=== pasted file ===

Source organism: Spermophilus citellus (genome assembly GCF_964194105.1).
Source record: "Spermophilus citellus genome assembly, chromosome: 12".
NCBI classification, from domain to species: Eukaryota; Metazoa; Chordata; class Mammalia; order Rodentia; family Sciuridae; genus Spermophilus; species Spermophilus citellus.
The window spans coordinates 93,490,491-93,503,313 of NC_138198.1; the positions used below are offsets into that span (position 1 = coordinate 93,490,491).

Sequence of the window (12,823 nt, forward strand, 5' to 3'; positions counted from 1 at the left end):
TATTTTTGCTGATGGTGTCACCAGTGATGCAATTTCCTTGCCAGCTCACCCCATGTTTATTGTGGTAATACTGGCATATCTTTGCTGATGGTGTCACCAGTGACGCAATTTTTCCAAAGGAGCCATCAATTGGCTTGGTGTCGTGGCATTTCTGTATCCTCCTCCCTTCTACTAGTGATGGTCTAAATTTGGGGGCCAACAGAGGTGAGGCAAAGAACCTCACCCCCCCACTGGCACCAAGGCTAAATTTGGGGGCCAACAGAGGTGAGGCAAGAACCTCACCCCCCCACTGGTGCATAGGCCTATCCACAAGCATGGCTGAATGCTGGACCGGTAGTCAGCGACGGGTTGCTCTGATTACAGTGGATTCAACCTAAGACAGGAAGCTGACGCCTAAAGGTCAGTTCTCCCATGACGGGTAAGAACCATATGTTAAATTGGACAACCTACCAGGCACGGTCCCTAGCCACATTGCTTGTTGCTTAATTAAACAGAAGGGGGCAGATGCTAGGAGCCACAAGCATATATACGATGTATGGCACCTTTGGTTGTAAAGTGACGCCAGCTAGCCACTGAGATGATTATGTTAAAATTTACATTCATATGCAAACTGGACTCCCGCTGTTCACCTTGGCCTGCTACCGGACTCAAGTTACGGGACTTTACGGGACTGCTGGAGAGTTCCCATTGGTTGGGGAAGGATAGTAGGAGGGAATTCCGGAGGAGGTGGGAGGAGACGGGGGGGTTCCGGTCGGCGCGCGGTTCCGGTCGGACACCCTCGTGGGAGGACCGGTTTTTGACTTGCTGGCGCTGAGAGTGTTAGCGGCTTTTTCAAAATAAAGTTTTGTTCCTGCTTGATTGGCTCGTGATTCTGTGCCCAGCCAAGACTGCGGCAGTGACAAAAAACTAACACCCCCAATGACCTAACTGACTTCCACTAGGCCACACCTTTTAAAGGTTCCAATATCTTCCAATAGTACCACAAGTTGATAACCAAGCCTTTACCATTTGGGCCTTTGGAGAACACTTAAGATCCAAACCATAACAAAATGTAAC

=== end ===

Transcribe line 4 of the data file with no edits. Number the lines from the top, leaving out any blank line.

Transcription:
The window spans coordinates 93,490,491-93,503,313 of NC_138198.1; the positions used below are offsets into that span (position 1 = coordinate 93,490,491).